“The sky the color of tenure”: On Jim Behrle’s “Succubus Blues”

If all the poet-bullies on the internet were as funny, weird, and self-deprecating about it as Jim Behrle, it might actually be a bad thing that Silliman closed down his comments. Behrle’s online persona is like a broken clock that always points to “self-important douche”—except that since he’s talking about other poets, he’s right way more than twice a day. So: refreshing.

That would only make him an interesting online curiosity, though, if his poems didn’t back it up. Well, I’ve just finished reading his most recent chapbook, Succubus Blues, and I feel that I can fairly say he does alright. I’m not sure if he’s really (as he’s declared himself) funnier than most of the Flarfists, but he sure as hell holds his own, and by pairing his cut-up/standup routines with a more straightforward first-person voice, he gives himself a chance to really maximize the dynamic of comedy and pathos that Flarf usually only teases.

If that doesn’t quite happen, maybe it’s because Behrle’s sincerity remains more artificial than Flarf’s artifice. Where the best Flarf poets can—by channeling their own deepest anxieties through the chorus of Google—tap into something that feels both fundamentally human and utterly impersonal, Behrle’s shticky pseudo-confessions tend to bury him further in a kind of hard-luck, “don’t-get-no-respect” persona. There’s huge poetic potential in his strange mix of exposure and artifice, vulnerability and facetiousness; but as of yet he may be best tapping that potential through his series of endlessly churned-up, ambiguously one-sided internet feuds. He may just be the first literary artist whose true medium is the flame war.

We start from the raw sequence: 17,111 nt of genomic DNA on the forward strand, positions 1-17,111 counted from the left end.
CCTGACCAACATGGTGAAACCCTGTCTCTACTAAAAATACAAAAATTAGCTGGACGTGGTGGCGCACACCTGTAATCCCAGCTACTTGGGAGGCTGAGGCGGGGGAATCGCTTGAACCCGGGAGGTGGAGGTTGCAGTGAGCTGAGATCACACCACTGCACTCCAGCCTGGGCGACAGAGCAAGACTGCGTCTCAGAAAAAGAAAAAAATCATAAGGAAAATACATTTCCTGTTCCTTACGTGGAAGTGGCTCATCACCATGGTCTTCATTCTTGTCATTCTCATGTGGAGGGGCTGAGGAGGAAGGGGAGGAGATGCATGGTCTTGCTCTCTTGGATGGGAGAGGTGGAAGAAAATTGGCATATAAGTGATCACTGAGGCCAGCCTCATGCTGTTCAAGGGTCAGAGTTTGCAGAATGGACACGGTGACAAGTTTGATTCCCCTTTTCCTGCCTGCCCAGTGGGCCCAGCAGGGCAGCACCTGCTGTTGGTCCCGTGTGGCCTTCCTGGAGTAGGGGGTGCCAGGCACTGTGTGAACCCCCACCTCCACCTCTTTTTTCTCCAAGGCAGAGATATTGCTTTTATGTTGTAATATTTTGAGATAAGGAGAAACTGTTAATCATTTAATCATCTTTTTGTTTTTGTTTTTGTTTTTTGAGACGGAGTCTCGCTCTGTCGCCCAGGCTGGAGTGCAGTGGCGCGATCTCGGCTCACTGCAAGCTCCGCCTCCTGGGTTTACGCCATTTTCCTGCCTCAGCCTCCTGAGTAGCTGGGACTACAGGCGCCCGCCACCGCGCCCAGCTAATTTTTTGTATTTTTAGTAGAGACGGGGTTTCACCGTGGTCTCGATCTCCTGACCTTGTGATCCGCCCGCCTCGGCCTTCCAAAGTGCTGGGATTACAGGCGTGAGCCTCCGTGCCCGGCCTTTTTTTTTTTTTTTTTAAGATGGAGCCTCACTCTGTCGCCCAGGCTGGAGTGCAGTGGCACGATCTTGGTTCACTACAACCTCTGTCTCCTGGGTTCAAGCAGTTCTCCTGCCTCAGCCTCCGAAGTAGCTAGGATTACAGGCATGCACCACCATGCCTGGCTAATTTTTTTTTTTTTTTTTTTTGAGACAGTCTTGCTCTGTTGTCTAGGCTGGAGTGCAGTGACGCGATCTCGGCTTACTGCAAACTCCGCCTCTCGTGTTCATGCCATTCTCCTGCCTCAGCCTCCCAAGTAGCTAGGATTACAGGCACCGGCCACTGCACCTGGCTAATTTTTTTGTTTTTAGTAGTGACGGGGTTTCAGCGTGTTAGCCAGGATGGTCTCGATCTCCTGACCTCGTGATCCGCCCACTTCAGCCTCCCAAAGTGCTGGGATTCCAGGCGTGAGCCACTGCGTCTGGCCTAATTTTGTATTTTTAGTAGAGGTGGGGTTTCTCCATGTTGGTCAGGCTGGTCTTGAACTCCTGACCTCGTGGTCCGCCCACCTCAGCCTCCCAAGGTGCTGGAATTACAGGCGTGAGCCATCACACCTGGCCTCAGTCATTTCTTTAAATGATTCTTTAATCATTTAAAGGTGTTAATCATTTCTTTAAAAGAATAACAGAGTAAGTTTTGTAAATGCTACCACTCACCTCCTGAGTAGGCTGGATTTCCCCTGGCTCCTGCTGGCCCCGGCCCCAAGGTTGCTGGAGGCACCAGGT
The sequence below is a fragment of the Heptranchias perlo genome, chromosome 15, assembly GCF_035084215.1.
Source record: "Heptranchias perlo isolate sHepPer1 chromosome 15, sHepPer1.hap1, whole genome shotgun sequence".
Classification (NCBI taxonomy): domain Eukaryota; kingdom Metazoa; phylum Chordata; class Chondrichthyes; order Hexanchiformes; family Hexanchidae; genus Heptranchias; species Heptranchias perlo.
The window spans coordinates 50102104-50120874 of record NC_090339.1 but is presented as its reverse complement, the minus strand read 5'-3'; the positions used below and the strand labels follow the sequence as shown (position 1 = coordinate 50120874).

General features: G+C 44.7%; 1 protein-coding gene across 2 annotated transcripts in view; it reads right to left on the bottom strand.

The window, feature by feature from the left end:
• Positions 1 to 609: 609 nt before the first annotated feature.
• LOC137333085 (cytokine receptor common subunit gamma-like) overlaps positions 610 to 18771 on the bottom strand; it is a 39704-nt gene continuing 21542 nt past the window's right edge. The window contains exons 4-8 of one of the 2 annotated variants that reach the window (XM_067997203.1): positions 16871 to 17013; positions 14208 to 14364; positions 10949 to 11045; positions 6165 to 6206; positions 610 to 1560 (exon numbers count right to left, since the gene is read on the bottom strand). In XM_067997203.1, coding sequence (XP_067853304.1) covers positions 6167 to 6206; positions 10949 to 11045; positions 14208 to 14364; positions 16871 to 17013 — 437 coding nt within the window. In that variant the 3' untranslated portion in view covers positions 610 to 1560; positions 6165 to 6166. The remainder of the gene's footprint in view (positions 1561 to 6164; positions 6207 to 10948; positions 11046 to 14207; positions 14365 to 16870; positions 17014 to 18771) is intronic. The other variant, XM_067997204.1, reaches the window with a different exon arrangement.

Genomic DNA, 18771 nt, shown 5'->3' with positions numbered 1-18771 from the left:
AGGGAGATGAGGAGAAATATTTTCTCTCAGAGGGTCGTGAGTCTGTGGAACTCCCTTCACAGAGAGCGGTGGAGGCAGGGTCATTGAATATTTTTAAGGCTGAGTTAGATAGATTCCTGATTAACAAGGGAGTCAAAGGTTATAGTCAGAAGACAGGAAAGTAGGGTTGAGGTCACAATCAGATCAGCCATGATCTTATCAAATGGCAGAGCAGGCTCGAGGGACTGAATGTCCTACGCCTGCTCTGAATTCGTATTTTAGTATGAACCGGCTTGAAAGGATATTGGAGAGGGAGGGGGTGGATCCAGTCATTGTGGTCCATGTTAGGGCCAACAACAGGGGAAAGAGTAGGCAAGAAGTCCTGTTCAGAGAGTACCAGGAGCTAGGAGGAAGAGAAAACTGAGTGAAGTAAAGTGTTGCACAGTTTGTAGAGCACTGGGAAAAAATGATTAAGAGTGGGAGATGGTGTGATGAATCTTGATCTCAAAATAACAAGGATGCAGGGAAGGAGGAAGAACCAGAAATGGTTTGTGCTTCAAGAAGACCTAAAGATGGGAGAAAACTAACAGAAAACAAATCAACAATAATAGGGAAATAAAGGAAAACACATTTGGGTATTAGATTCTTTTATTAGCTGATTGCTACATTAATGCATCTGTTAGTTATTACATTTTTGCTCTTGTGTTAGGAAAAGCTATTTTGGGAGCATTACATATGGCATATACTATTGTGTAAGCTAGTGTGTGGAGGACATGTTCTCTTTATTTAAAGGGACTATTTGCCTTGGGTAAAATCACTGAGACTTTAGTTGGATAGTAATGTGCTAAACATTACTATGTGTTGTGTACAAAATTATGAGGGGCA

Whatever else he is, though, he’s also kind of clever smart-ass that poetry still needs more of, full of sick satirical burns like “I adored the blurb you gave me so much / I wrote you a thank you blurb,” or “I want to shock you in a wine & cheese kind of way.” And then there is that other voice that lurks behind the wisecracks, the one that, in “I Establish Rapport,” seems to genuinely wish it could do just that—the voice that hates all the careerism and fakery not for its own sake but for the way it isolates and dehumanizes; the skillful lyric voice that can instantly pivot our viewpoint from the togetherness of the crowd to the loneliness of the performer: “We can’t help it, Jim, we touch and feel loved / Although completely alone / Behind the mic I’m burning too.”

“This is as good as I’m ever gonna be / So, you’ll have to be the one to change into a green brutal / Diamond,” Behrle writes in one self-deprecating yet ironically wonderful moment. Could be—but I wouldn’t be surprised if he still got better. Or if not, hey, there’s always the flame wars.